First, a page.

University of Vermont AAHS

Alaska Liens for Services to Horses

NOTE:  No specific Alaska statutes were found regarding liens for veterinarians, farriers, or breeders.  However, subsection (3) of the following general statute would appear to cover each of those service providers.



ALASKA STATUTES
Title 34. Property.
Chapter 35. Liens.
Article 5. Transportation, Storage and Agistment.

 

Sec. 34.35.220 Persons entitled to carrier, warehouse, and livestock liens.

The following persons shall have liens upon personal property for their just and reasonable charges for the labor, care, and attention bestowed and the food furnished, and may retain possession of the property until the charges are paid:

(1) a person who is a common carrier, or who, at the request of the owner or lawful possessor of personal property, carries, conveys, or transports the property from one place to another;

(2) a person who safely keeps or stores grain, wares, merchandise, and personal property at the request of the owner or lawful possessor of the property; and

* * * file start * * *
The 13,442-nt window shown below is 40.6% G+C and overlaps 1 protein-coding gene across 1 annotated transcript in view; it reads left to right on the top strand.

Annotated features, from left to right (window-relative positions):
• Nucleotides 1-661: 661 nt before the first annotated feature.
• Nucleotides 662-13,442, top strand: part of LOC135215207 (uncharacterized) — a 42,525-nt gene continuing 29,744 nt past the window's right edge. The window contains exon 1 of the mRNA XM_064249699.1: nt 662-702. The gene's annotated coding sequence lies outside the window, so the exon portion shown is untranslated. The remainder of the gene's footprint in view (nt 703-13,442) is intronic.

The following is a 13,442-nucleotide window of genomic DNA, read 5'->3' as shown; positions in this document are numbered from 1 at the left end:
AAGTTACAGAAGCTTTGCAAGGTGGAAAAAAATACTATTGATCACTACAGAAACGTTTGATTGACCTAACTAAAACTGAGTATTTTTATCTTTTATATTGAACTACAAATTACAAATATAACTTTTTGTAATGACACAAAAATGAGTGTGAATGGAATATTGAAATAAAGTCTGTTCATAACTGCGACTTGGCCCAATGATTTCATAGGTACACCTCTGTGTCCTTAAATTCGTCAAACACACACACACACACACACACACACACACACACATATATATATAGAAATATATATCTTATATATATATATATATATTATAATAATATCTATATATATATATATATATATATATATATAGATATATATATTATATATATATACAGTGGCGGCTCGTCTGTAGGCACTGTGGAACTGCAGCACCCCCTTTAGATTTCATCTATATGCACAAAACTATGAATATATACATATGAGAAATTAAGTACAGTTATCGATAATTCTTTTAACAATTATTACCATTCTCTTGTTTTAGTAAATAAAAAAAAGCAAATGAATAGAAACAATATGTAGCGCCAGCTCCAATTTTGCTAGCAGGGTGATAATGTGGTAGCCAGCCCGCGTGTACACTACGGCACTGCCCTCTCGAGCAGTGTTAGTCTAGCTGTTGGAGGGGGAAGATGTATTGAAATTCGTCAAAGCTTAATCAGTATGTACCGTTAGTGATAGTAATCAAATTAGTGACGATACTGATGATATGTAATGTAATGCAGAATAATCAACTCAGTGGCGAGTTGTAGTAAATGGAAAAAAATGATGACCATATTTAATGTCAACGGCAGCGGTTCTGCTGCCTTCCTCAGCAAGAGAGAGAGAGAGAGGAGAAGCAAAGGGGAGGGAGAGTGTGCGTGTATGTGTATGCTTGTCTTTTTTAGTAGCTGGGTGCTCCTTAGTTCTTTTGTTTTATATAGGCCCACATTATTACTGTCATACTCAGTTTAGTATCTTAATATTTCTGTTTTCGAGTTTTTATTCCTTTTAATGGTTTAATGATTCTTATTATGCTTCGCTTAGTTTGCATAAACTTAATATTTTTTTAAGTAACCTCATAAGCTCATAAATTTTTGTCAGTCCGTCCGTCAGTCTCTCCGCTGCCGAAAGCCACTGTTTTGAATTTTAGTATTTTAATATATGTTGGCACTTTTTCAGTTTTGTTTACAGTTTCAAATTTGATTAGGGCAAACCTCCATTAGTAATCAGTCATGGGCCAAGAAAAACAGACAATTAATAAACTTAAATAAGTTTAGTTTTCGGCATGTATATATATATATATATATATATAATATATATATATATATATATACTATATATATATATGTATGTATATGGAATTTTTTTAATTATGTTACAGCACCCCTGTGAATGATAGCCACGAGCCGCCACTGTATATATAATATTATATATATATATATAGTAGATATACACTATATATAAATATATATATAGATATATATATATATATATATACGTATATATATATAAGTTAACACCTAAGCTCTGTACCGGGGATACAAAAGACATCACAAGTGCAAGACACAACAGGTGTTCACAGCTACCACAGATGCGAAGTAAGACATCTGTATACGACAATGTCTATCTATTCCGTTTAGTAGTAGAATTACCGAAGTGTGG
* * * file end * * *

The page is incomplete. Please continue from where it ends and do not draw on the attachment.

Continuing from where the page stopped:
(3) a person who pastures or feeds horses, cattle, hogs, sheep, or other livestock, or bestows labor, care, or attention upon the livestock at the request of the owner or lawful possessor of the livestock.


Sec. 34.35.225 Sale to enforce lien.

(a) If just and reasonable charges are not paid within three months after the care, attention, and labor is performed or food is furnished, the person having the lien may proceed to sell at public auction, as provided in AS 34.35.175, the property mentioned in AS 34.35.220, or a part of it, sufficient to pay the just and reasonable charges.

(b) Nothing in this section may be construed to authorize a warehouseman to sell more of the wool, wheat, oats, or other grain than is sufficient to pay charges due the warehouseman on the wool, wheat, oats, or other grain.

(c) A warehouseman who sells, loans, or otherwise disposes of the wool, wheat, oats, or grain contrary to the provisions of AS 34.35.220 and 34.35.225 without the consent of the owner of the property shall, for each offense, forfeit and pay to the owner a sum equal to the market value of the property, and 50 per cent of the market value in addition as a penalty. Market value is the price the article bears at the time the owner makes demand on the warehouseman for it.

Reviewed by AAHS in August 2001.


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